We review a district court's denial of a petition for a writ of habeas corpus de novo. See Shabazz v. Artuz, 336 F.3d 154, 160 (2d Cir.2003). Under the Antiterrorism and Effective Death Penalty Act of 1996 (“AEDPA”), codified at 28 U.S.C. § 2254, the standard governing federal habeas review depends upon whether the petitioner's claims have previously been “adjudicated on the merits” by a state court. 28 U.S.C. § 2254(d). This Court has held that a state court “adjudicates” a petitioner's federal constitutional claims “on the merits” when it “states that it is disposing of the claims on the merits and reduces its disposition to judgment.” Shabazz, 336 F.3d at 160; see also Jimenez v. Walker, 458 F.3d 130, 140, 2006 WL 2129338, at *8 (2d Cir. July 31, 2006); Kennaugh v. Miller, 289 F.3d 36, 42 (2d Cir.2002). To determine whether a state court disposition is “on the merits,” this Court examines (1) the state court's opinion, (2) whether the state court was aware of a procedural bar, and (3) the practice of state courts in similar circumstances. See Jimenez, 458 F.3d at 140, 2006 WL 2129338, at *8.
If the claim was “adjudicated on the merits” in state court, a federal habeas court may grant the writ only if adjudication of the claim
(1) resulted in a decision that was contrary to, or involved an unreasonable application of, clearly established Federal law, as determined by the Supreme Court of the United States; or (2) resulted in a decision that was based on an unreasonable determination of the facts in light of the evidence presented in the State court proceeding.
28 U.S.C. § 2254(d). If a federal claim has not been adjudicated on the merits, AEDPA deference is not required, and conclusions of law and mixed findings of fact and conclusions of law are reviewed de novo. DeBerry v. Portuondo, 403 F.3d 57, 66-67 (2d Cir.2005).
In this case, the Appellate Division's opinion makes no mention of the Allen charge claim at issue here. Spears, 715 N.Y.S.2d at 640. Although the petitioner raised an issue with respect to the trial judge's supplemental charge in conjunction with his argument before the Appellate Division regarding the partial verdict, there is no showing that the Appellate Division adjudicated this issue on its merits. The argument on the supplemental charge was contained in a single paragraph that was part of a more extensive argument on taking the partial verdict. The Appellate Division, after disposing of the partial verdict argument, gave no indication that it had considered or disposed of any other argument.
It is unnecessary in this case to decide whether to afford AEDPA deference to the decision of the Appellate Division because, even applying a de novo review standard, we find that the petitioner has failed to establish any violation of federal law. Cf. Wiggins v. Smith, 539 U.S. 510, 530-31, 535-36, 123 S.Ct. 2527, 156 L.Ed.2d 471 (2003) (applying de novo standard to part of a federal claim not reached by the state court); Boyette v. Lefevre, 246 F.3d 76, 91 (2d Cir.2001)(same).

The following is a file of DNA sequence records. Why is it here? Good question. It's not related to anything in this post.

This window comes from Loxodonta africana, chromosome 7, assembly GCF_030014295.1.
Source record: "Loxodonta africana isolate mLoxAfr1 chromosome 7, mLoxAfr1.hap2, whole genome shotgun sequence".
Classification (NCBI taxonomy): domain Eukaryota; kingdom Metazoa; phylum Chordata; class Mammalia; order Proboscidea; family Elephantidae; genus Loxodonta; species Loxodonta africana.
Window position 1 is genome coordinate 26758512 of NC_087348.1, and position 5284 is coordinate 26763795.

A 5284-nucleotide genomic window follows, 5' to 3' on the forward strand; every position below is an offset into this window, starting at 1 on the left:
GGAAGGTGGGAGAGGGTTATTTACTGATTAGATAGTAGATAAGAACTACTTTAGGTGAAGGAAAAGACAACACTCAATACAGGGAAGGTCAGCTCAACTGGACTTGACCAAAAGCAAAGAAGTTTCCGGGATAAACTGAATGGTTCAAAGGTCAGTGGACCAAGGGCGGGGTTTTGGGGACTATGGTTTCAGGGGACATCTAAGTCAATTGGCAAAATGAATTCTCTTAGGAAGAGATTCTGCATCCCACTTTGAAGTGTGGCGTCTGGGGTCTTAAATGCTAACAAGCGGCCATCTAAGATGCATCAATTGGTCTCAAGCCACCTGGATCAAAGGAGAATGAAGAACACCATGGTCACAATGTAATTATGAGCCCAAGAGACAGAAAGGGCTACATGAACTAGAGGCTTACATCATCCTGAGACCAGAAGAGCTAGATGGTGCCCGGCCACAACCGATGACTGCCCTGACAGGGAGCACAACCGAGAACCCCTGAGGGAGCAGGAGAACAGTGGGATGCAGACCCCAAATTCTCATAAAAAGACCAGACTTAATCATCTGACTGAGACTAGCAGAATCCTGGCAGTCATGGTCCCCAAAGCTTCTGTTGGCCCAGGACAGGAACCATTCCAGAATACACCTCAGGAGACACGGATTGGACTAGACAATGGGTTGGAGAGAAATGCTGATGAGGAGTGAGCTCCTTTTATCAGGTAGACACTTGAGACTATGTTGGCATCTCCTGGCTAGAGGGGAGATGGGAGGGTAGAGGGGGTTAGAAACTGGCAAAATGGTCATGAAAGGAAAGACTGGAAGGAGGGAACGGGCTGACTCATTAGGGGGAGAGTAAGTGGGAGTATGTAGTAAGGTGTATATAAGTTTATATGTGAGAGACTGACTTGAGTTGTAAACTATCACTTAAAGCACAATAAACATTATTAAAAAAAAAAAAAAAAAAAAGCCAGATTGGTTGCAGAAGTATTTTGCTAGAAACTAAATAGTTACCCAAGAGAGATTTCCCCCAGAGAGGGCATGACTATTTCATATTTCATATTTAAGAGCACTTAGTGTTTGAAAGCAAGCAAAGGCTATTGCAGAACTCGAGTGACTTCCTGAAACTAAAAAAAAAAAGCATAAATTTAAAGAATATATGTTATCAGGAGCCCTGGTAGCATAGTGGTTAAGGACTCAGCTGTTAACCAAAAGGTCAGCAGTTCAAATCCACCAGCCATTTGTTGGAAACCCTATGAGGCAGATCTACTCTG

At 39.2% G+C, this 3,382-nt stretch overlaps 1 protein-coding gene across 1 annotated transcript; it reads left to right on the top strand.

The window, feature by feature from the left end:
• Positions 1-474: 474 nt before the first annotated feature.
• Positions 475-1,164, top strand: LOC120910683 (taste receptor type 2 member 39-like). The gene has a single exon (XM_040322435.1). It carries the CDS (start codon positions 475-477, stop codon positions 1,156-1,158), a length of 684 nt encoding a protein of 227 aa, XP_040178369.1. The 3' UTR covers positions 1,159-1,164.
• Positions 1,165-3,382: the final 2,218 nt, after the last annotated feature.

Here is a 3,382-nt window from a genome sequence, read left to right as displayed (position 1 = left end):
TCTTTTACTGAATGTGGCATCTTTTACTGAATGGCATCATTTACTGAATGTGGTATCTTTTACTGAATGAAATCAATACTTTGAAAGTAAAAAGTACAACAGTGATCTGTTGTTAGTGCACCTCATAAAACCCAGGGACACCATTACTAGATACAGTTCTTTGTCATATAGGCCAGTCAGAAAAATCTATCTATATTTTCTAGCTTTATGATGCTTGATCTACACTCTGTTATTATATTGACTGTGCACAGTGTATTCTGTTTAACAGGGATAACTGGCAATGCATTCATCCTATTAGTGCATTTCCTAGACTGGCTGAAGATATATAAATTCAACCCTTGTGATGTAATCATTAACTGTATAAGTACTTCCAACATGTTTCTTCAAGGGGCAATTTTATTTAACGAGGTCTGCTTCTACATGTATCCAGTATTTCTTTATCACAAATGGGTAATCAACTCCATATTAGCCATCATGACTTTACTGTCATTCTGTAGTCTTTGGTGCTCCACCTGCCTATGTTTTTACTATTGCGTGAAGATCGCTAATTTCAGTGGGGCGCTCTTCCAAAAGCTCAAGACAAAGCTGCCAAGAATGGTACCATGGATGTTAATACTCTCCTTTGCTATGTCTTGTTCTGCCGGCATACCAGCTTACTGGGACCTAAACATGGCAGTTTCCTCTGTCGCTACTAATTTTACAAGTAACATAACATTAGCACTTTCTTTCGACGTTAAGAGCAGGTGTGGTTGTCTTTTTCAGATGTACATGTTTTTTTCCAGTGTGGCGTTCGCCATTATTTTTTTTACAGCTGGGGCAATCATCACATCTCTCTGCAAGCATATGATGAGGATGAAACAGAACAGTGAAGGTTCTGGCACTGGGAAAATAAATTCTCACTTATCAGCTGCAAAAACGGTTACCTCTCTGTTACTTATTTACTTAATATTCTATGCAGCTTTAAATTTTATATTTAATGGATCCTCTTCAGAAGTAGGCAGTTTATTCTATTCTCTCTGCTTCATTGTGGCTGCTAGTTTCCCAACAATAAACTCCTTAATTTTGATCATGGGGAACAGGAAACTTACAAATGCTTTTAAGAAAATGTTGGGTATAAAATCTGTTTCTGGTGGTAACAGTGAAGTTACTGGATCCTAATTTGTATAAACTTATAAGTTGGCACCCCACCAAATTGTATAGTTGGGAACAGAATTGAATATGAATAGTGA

II. Appropriateness of the Modified Allen Charge
The parties and the district court characterize the trial judge's instructions to the deadlocked jury as a modified Allen charge. While we accept the parties' and the district court's characterization of the instructions as a modified Allen charge, other courts have held that a “judge's simple request that the jury continue deliberating, especially when unaware of the composition of the jury's nascent verdict” can not be “properly considered an Allen charge.” 3 United States v. Prosperi, 201 F.3d 1335, 1341 (11th Cir.2000). In Allen, the Supreme Court approved of supplemental instructions given to a deadlocked jury urging them to continue deliberating and for the jurors in the minority to listen to the majority's arguments and ask themselves whether their own views were reasonable under the circumstances.4 164 U.S. at 501, 17 S.Ct. 154. The instructions in Allen included statements directing that “the verdict must be the verdict of each individual juror, and not a mere acquiescence in the conclusion of his fellows,” and that it was the jury's duty “to decide the case if they could conscientiously do so.” Id. These statements served to remind jurors in the minority that a verdict was not required, and that no juror should surrender the juror's conscientiously held views for the sake of rendering a verdict.
In Lowenfield v. Phelps, 484 U.S. 231, 108 S.Ct. 546, 98 L.Ed.2d 568 (1988), the Supreme Court considered the appropriateness of a supplemental charge to a deadlocked jury, which “in contrast to the so-called ‘traditional Allen charge,’ does not speak specifically to the minority jurors.” Id. at 238, 108 S.Ct. 546. The Supreme Court held that the potential coercive effect of a charge to a deadlocked jury must be evaluated “ ‘in its context and under all the circumstances.’ ” Id. at 237, 108 S.Ct. 546. (quoting Jenkins v. United States, 380 U.S. 445, 446, 85 S.Ct. 1059, 13 L.Ed.2d 957 (1965) (per curiam)). Applying this standard of review, the Supreme Court approved of the modified Allen charge given in that case, even though the jury returned a sentencing verdict soon after receiving the charge.5 Id. at 240, 108 S.Ct. 546. One factor the Court considered was that defense counsel did not object to the supplemental instruction, which the Court found indicated “that the potential for coercion argued now was not apparent to one on the spot.” Id.